Skip to Content
Artificial intelligence

Introducing MIT Technology Review Roundtables, real-time conversations about what’s next in tech

Join our reporters and editors for an upcoming event in this new monthly series about emerging technology.

July 20, 2023
image of Mat Honan and David Rotman in front of line charts with the text "MIT Technology Review Roundtables"

On August 10, MIT Technology Review is launching Roundtables, a participatory subscriber-only online event series, to keep you informed about emerging tech.

Subscribers will get exclusive access to 30-minute monthly conversations with our writers and editors about topics they’re thinking deeply about—including artificial intelligence, biotechnology, climate change, tech policy, and more. (If you’re not yet a subscriber, become one today and save up to 17%.)

The first Roundtables event, The AI economy, will feature David Rotman, MIT Technology Review editor at large, in conversation with editor in chief Mat Honan. They will discuss David’s recent coverage on the economic implications of large language models like ChatGPT and US efforts to reshore the chip industry and, more broadly, to create innovation hubs. 

There is little doubt that generative AI will affect the economy—but how, exactly, remains an open question. Despite fears that these AI tools will upend jobs and exacerbate wealth inequality, early evidence suggests the technology could help level the playing field—but only if we deploy it in the right ways. Likewise, the Inflation Reduction Act and the Chips Act both have huge implications for the economy, and for efforts to revive America’s high-tech manufacturing base. Rotman and Honan will look at who stands to benefit from these transformative economic events, and what the risks are. 

Then, on September 12, our next edition of Roundtables will tackle another important question: How should we regulate AI? Charlotte Jee, news editor, and Melissa Heikkilä, senior reporter for AI, will discuss the state of AI regulation today and what to watch for in the months ahead.

Europe’s AI Act focuses on creating guardrails for “high-risk” AI used in health care and education systems. In the US, a patchwork of federal regulations and state laws govern certain aspects of automated systems, while work on a federal framework remains in the early stages. Meanwhile, the OECD has set forth a set of nonbinding principles for AI development, and new industry standards are also taking shape. Heikkilä and Jee will walk subscribers through these and other approaches, mapping out the landscape of proposed policies that aim to redirect AI toward serving societal goals or address potential biases that put people at risk.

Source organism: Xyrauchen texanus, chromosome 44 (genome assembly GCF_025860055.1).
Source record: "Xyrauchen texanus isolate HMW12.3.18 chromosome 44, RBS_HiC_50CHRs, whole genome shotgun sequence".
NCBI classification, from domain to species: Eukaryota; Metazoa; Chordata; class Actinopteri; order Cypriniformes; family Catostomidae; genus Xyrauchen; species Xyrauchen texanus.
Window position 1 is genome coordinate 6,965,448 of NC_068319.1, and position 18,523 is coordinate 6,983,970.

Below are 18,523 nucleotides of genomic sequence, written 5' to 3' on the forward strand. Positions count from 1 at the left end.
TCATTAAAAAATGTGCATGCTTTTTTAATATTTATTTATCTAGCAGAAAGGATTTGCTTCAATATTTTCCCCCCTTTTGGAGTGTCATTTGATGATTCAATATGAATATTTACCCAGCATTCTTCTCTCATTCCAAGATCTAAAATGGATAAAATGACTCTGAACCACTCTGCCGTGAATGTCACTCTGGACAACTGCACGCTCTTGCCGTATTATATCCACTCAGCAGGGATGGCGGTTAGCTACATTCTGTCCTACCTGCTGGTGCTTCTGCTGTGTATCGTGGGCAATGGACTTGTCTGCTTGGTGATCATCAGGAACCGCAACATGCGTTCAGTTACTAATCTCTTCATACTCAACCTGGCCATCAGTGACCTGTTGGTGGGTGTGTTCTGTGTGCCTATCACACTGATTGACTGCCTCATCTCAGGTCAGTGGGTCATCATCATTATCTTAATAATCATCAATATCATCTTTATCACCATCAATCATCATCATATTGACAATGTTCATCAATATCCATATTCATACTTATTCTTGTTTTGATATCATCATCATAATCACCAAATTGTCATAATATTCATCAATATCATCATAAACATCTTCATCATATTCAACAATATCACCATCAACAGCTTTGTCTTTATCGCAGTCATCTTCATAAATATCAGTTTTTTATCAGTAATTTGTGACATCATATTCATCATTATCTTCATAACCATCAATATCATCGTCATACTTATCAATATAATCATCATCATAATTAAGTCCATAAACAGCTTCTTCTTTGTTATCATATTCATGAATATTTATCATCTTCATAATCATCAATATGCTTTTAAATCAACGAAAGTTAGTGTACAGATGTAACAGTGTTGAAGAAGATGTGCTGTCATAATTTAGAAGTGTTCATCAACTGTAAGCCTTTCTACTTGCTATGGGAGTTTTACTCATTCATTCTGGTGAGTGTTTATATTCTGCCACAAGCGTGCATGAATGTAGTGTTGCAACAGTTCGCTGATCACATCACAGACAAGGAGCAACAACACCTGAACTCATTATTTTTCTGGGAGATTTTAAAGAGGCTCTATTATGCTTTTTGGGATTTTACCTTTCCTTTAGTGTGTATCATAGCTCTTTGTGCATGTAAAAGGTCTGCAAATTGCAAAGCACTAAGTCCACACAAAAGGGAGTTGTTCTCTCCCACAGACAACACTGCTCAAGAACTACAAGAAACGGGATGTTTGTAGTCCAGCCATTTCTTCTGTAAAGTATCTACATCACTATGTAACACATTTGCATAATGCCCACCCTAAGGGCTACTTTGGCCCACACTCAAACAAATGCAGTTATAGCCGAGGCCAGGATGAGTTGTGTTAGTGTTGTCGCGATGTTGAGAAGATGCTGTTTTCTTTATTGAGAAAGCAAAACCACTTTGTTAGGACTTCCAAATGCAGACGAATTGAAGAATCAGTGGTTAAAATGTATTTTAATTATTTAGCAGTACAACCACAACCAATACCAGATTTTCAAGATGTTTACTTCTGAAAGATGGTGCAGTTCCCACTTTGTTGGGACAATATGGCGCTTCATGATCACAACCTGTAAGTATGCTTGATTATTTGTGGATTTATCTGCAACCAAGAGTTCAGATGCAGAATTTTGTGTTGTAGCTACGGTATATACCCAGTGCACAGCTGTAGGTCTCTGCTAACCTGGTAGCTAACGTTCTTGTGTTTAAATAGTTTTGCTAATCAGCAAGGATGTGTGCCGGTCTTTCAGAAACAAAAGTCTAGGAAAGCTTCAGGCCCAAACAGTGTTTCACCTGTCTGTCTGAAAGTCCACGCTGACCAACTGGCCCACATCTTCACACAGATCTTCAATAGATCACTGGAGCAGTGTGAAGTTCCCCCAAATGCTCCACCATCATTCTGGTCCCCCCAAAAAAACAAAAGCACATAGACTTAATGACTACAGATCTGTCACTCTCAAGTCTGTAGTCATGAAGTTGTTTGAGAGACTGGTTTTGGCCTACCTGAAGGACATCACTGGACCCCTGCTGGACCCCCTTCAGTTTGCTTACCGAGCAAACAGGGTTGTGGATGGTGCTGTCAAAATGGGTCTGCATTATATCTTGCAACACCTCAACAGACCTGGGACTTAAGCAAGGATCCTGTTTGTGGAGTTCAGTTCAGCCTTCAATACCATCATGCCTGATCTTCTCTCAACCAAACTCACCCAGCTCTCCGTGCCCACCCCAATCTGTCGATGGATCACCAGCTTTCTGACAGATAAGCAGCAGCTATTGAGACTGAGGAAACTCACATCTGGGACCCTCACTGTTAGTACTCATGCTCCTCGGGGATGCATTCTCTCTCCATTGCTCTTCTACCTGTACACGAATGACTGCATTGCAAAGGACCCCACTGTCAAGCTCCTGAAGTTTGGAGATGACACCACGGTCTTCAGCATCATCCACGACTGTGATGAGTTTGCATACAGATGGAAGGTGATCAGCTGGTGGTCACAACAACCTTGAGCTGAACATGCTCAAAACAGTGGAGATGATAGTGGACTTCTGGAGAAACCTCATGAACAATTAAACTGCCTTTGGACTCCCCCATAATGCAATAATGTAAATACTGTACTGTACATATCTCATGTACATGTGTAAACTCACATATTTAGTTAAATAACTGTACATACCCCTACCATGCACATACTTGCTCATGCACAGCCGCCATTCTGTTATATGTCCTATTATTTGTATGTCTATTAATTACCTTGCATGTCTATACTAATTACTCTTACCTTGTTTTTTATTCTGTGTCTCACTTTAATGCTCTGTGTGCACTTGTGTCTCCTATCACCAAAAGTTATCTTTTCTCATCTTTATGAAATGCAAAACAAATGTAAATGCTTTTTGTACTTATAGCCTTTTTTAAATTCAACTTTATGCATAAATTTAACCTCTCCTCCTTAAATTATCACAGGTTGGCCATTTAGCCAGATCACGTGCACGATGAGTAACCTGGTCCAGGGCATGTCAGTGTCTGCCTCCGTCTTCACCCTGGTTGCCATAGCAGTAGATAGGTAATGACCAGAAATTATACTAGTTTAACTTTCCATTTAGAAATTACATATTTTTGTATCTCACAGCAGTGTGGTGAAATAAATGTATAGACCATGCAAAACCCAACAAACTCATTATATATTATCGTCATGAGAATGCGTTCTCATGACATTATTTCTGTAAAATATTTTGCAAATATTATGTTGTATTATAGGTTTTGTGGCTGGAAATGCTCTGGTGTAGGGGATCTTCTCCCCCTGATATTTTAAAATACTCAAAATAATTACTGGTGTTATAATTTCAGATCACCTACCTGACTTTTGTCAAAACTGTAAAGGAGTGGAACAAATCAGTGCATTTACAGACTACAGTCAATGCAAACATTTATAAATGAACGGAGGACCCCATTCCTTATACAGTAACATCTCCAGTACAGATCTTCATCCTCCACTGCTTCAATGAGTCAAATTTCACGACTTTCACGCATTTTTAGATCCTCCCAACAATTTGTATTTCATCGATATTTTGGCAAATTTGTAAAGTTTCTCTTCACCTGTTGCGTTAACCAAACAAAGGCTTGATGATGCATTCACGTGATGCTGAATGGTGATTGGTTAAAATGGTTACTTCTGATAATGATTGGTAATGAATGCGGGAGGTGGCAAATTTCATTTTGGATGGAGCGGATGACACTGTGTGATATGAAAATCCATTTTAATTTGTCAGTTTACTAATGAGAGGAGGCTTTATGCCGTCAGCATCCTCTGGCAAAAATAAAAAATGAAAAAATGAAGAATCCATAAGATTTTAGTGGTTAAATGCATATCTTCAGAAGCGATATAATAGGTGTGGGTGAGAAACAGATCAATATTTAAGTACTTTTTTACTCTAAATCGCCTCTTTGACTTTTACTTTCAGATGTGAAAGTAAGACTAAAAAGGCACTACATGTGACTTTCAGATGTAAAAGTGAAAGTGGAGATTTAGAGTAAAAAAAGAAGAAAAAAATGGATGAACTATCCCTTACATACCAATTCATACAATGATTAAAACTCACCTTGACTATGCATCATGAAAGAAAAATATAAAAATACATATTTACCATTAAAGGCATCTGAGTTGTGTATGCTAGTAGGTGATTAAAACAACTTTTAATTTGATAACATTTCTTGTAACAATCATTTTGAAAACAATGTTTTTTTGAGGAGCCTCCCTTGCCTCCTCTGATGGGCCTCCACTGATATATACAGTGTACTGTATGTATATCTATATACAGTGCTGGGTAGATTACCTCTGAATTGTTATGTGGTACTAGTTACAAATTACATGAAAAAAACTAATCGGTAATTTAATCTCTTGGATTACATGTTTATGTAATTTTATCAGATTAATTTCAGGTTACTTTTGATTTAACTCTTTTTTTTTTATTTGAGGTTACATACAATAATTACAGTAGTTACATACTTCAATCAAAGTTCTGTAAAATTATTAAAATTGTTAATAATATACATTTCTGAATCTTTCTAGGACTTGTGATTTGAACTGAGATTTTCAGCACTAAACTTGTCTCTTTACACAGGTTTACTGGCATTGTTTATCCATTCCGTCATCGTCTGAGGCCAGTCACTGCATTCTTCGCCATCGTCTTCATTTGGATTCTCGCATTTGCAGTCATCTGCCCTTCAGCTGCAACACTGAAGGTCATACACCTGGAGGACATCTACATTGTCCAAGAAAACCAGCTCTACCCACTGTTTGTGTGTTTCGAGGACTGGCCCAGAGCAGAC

If you’re a subscriber, check your email for details on how to register for both events. (Or subscribe now to save up to 17%.) We hope you'll join us as we explore what’s happening now and what’s coming next in emerging technologies.

Deep Dive

Artificial intelligence

Sam Altman says helpful agents are poised to become AI’s killer function

Open AI’s CEO says we won’t need new hardware or lots more training data to get there.

Is robotics about to have its own ChatGPT moment?

Researchers are using generative AI and other techniques to teach robots new skills—including tasks they could perform in homes.

What’s next for generative video

OpenAI's Sora has raised the bar for AI moviemaking. Here are four things to bear in mind as we wrap our heads around what's coming.

An AI startup made a hyperrealistic deepfake of me that’s so good it’s scary

Synthesia's new technology is impressive but raises big questions about a world where we increasingly can’t tell what’s real.

Stay connected

Illustration by Rose Wong

Get the latest updates from
MIT Technology Review

Discover special offers, top stories, upcoming events, and more.

Thank you for submitting your email!

Explore more newsletters

It looks like something went wrong.

We’re having trouble saving your preferences. Try refreshing this page and updating them one more time. If you continue to get this message, reach out to us at with a list of newsletters you’d like to receive.